She has found that raw nuts are no more expensive than meat, and way more versatile. She has learned to sprout wheat berries and lentils, which she uses to create a slew of recipes high in protein and enzymes.
When it comes to food prep, she relies heavily on her food processor, spiral slicer, and dehydrator. Her microwave is obsolete. Her oven, mostly in the way.
|The greatest health benefit has been boundless energy,|
said Mary-Ellen Hedrick, a raw food enthusiast.
"My next step toward 100 percent raw will be changing over from coffee to this," said Hedrick, reading off the ingredients from a bag of organic coffee substitute that included carob, barley, chicory, dates, almonds and figs.
"For me, the journey began because I have such a sweet tooth. I couldn't resist sugary desserts. But then I learned that there really are so many dessert options that are free of caloric impact, using nuts and fruits and agave nectar. From there, I just started to expand my raw food list," Hedrick said.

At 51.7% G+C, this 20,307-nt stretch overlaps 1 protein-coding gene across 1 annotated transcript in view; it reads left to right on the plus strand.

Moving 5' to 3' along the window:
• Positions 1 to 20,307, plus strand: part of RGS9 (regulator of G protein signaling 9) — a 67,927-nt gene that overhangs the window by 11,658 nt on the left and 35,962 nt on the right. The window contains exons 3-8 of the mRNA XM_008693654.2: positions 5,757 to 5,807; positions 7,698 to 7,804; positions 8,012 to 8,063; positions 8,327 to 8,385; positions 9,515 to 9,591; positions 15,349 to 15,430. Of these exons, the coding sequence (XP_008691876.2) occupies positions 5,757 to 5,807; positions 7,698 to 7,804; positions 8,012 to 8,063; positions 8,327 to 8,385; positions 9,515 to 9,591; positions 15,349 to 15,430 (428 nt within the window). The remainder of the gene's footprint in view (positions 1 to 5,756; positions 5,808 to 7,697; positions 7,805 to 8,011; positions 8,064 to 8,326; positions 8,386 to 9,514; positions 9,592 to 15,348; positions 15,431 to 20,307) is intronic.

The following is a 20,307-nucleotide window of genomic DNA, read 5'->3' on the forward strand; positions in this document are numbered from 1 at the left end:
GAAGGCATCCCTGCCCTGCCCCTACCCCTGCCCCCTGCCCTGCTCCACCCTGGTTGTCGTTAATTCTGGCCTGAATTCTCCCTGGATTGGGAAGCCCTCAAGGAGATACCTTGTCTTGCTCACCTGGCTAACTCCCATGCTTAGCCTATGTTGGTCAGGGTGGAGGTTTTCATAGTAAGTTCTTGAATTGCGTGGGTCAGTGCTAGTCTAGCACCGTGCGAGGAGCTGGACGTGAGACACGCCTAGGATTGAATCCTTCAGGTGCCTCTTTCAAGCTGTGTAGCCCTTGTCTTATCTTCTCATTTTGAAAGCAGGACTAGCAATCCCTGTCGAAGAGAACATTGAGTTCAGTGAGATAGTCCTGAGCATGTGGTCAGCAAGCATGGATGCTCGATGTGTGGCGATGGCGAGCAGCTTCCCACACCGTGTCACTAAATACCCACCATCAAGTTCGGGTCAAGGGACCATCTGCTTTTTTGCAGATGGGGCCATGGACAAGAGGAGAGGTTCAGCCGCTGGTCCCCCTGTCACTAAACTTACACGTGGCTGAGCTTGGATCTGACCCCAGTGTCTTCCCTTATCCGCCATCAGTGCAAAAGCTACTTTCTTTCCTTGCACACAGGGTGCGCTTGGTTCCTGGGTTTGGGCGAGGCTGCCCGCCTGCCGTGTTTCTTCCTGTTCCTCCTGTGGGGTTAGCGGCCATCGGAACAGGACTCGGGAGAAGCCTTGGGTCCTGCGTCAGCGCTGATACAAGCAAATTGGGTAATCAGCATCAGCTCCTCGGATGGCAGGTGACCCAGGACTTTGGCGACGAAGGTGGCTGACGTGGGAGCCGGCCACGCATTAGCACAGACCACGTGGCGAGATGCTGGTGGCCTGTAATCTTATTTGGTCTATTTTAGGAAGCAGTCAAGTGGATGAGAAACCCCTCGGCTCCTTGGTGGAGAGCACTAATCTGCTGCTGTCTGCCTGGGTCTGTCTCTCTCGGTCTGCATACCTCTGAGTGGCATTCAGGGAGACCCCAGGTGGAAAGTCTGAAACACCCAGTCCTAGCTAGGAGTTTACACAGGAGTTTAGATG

Her urge to change her eating habits coincided with the awareness that what she ate was affecting how she felt, for better or worse.
"Even before raw food, I was already becoming more aware of things like consumption of animals and animal byproducts. I was trying to opt for free range chicken and eggs, striving to be more considerate of the animals and buy those raised sustainably, rather than in cages," Hedrick said.
"At first, people who change over to a raw diet actually experience degrees of detox -- anything from rashes to nausea -- our bodies have accumulated so much stuff in the way of additives and chemicals. Once you get over that, you feel the difference, every day. Even starting off slow and eating raw for one or two meals, you feel a difference," Hedrick said.
"After that, your body tells you what it wants you to eat -- whether it's going to be a fruit kind of day, or maybe you are craving a handful of nuts. You let that drive you, and really start listening to your body, and there's no doubt you'll naturally start to change your eating habits," Hedrick said.
For more information or to schedule a cooking lesson, contact Hedrick: firstname.lastname@example.org or 603-732-2425.
Post a Comment